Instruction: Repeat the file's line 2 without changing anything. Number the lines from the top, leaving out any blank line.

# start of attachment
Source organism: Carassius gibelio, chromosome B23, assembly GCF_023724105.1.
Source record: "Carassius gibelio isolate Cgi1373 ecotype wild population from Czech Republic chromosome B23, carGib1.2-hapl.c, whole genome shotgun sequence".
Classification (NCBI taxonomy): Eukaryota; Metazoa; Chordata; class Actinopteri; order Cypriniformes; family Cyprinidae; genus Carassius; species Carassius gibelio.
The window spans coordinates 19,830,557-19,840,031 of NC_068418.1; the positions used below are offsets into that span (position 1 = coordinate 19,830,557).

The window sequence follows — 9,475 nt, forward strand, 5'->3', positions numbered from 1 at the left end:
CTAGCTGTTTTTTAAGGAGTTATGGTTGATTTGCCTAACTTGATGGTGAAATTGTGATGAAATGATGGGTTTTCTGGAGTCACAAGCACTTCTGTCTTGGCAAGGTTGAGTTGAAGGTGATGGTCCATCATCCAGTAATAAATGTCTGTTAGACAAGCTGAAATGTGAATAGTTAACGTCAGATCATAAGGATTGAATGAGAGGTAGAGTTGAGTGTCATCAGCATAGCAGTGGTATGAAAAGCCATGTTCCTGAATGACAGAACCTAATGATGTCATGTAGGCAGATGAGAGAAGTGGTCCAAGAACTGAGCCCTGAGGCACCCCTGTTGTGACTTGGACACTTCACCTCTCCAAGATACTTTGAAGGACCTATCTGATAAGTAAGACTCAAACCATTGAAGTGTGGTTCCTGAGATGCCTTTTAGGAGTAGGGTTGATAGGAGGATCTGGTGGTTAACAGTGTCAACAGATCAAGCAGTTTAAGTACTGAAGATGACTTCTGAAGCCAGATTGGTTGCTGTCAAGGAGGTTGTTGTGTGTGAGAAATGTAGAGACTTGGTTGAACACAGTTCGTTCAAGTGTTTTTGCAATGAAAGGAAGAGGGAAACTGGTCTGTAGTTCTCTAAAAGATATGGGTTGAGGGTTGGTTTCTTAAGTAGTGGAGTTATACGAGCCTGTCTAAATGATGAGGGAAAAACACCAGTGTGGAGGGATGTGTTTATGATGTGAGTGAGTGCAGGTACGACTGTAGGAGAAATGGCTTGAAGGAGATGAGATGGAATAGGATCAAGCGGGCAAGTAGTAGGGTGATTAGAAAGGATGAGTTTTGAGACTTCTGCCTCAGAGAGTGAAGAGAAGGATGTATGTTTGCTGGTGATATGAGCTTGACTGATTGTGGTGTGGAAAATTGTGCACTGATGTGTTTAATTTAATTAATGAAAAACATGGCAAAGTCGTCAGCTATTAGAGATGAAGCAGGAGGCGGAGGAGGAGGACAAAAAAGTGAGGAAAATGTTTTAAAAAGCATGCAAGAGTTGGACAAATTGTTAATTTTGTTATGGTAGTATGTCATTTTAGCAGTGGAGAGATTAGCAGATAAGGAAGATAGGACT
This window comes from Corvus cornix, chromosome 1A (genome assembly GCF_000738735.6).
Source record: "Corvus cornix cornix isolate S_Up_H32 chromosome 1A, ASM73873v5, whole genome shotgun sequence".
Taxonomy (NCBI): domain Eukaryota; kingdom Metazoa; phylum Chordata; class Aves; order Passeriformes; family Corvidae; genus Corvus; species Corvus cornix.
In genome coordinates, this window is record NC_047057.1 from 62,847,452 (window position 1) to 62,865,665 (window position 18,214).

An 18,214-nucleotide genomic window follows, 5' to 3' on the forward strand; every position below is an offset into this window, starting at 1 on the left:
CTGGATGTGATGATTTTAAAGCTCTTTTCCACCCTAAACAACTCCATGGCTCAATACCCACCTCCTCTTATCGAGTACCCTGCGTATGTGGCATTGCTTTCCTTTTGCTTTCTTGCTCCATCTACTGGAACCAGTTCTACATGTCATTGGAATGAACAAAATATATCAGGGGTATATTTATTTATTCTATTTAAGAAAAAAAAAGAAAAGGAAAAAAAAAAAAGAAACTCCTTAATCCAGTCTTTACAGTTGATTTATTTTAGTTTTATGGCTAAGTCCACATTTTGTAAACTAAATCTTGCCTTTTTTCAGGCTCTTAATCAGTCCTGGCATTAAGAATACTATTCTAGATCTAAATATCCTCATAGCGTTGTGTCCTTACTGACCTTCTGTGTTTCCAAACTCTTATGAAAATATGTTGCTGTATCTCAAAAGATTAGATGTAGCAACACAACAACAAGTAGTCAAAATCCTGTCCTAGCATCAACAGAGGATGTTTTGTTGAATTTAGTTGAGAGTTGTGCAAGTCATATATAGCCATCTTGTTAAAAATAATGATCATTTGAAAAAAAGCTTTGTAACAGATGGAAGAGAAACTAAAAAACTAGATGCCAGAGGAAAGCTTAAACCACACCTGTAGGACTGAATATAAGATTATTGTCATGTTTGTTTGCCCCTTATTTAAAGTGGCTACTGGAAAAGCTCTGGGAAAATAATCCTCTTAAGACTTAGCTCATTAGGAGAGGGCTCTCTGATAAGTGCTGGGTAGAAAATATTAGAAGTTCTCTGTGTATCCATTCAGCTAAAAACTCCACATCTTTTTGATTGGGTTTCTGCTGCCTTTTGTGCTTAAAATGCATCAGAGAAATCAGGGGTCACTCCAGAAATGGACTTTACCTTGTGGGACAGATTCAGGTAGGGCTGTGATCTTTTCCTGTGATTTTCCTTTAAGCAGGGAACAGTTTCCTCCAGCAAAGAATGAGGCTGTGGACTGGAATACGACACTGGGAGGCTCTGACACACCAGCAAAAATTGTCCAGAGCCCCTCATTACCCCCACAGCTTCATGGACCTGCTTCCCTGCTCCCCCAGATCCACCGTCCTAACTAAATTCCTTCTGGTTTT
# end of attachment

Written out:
Source record: "Carassius gibelio isolate Cgi1373 ecotype wild population from Czech Republic chromosome B23, carGib1.2-hapl.c, whole genome shotgun sequence".